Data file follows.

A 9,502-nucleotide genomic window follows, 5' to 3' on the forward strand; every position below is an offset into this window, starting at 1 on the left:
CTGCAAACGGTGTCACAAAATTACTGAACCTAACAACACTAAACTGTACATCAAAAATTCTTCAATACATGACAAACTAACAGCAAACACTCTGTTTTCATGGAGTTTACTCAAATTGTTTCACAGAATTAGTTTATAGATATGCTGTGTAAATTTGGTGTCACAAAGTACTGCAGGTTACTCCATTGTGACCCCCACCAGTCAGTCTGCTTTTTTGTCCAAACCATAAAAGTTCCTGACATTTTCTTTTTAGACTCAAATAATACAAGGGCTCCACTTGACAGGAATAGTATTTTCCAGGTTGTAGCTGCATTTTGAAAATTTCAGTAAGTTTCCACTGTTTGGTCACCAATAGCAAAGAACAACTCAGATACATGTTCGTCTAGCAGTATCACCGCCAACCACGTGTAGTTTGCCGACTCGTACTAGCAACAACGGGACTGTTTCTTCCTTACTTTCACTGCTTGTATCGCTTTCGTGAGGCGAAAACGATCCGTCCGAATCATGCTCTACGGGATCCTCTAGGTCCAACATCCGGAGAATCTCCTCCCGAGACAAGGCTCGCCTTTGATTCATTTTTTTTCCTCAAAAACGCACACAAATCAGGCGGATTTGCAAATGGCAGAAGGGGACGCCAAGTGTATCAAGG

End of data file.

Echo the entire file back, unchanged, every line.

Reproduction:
A 9,502-nucleotide genomic window follows, 5' to 3' on the forward strand; every position below is an offset into this window, starting at 1 on the left:
CTGCAAACGGTGTCACAAAATTACTGAACCTAACAACACTAAACTGTACATCAAAAATTCTTCAATACATGACAAACTAACAGCAAACACTCTGTTTTCATGGAGTTTACTCAAATTGTTTCACAGAATTAGTTTATAGATATGCTGTGTAAATTTGGTGTCACAAAGTACTGCAGGTTACTCCATTGTGACCCCCACCAGTCAGTCTGCTTTTTTGTCCAAACCATAAAAGTTCCTGACATTTTCTTTTTAGACTCAAATAATACAAGGGCTCCACTTGACAGGAATAGTATTTTCCAGGTTGTAGCTGCATTTTGAAAATTTCAGTAAGTTTCCACTGTTTGGTCACCAATAGCAAAGAACAACTCAGATACATGTTCGTCTAGCAGTATCACCGCCAACCACGTGTAGTTTGCCGACTCGTACTAGCAACAACGGGACTGTTTCTTCCTTACTTTCACTGCTTGTATCGCTTTCGTGAGGCGAAAACGATCCGTCCGAATCATGCTCTACGGGATCCTCTAGGTCCAACATCCGGAGAATCTCCTCCCGAGACAAGGCTCGCCTTTGATTCATTTTTTTTCCTCAAAAACGCACACAAATCAGGCGGATTTGCAAATGGCAGAAGGGGACGCCAAGTGTATCAAGG